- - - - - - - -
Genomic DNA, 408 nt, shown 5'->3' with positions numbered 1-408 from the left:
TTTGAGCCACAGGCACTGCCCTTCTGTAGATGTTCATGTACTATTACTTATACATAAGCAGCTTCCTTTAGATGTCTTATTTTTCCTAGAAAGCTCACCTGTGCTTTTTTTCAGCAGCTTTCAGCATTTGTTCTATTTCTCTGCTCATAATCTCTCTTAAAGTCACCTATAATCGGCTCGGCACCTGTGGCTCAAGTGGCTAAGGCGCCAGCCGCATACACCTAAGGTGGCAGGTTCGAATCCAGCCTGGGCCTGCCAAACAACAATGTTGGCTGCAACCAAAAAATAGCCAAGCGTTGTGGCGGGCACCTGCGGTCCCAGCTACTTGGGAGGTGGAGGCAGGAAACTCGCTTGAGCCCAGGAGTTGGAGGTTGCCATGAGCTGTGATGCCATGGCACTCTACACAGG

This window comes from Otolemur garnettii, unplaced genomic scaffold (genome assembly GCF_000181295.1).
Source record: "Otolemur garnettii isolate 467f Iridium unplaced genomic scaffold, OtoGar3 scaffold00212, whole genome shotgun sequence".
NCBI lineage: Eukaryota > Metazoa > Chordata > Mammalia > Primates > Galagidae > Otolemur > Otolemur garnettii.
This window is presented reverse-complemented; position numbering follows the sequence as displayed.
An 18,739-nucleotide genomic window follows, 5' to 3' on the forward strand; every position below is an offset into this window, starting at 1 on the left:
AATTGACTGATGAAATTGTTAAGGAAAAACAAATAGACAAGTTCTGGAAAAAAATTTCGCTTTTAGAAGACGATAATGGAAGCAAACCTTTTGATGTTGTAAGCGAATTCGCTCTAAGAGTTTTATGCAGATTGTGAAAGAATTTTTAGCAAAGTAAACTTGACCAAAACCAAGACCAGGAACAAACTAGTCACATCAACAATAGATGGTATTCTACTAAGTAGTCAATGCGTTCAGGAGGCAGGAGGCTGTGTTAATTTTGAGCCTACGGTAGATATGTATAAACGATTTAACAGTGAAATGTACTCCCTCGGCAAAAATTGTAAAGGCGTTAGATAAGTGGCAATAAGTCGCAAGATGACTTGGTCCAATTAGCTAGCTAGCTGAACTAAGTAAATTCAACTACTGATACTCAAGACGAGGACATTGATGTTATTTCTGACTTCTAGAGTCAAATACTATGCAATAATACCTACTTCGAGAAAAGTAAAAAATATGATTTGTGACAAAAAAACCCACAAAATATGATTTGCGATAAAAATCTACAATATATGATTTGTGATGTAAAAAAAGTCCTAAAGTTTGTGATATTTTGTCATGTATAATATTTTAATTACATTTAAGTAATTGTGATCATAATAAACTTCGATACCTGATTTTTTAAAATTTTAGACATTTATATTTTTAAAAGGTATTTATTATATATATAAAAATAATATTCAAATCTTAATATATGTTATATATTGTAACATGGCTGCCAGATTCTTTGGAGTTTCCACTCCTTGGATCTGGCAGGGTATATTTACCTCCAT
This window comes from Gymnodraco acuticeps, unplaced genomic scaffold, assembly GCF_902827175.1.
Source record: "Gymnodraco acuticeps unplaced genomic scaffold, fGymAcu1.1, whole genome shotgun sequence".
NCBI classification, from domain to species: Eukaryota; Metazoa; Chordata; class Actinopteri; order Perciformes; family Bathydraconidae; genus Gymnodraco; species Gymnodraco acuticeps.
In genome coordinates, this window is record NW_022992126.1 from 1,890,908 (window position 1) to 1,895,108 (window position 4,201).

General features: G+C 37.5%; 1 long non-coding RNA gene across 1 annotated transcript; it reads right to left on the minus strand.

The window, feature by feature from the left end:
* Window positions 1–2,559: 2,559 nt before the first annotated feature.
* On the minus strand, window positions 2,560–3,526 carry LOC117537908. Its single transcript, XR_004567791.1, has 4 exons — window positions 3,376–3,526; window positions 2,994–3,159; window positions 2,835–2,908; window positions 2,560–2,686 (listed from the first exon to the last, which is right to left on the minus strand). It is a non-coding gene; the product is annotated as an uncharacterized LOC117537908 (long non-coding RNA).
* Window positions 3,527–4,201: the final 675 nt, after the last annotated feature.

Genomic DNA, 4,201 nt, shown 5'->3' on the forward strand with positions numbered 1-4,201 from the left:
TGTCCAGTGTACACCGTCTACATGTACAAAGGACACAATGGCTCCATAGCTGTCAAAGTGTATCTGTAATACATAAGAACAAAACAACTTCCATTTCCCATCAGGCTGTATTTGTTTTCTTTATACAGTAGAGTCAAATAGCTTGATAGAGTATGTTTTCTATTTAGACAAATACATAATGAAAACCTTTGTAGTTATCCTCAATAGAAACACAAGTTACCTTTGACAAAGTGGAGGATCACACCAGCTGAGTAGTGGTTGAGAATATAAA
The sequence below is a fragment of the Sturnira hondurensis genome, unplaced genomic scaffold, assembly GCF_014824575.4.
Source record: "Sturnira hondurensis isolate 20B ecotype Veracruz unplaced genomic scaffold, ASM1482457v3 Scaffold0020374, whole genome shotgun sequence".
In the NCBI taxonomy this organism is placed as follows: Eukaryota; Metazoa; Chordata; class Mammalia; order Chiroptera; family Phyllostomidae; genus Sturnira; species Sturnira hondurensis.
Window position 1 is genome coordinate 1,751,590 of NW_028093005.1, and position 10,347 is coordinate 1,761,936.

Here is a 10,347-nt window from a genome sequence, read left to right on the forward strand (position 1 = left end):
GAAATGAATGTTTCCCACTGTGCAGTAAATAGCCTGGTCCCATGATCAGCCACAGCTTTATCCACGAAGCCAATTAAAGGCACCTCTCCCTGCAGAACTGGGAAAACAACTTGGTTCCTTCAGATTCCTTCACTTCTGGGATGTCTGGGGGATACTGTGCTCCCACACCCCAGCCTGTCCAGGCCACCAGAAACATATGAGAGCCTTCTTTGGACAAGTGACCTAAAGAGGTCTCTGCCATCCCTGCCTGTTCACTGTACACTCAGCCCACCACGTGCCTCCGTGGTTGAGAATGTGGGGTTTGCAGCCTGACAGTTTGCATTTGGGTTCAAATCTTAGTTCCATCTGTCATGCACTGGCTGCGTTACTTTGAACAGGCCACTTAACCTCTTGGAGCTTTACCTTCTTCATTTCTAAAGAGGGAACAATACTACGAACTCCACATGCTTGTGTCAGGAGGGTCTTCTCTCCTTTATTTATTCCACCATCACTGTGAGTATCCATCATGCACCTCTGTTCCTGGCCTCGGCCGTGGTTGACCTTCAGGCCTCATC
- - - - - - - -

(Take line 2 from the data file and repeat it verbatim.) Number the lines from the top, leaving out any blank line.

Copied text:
TTTGAGCCACAGGCACTGCCCTTCTGTAGATGTTCATGTACTATTACTTATACATAAGCAGCTTCCTTTAGATGTCTTATTTTTCCTAGAAAGCTCACCTGTGCTTTTTTTCAGCAGCTTTCAGCATTTGTTCTATTTCTCTGCTCATAATCTCTCTTAAAGTCACCTATAATCGGCTCGGCACCTGTGGCTCAAGTGGCTAAGGCGCCAGCCGCATACACCTAAGGTGGCAGGTTCGAATCCAGCCTGGGCCTGCCAAACAACAATGTTGGCTGCAACCAAAAAATAGCCAAGCGTTGTGGCGGGCACCTGCGGTCCCAGCTACTTGGGAGGTGGAGGCAGGAAACTCGCTTGAGCCCAGGAGTTGGAGGTTGCCATGAGCTGTGATGCCATGGCACTCTACACAGG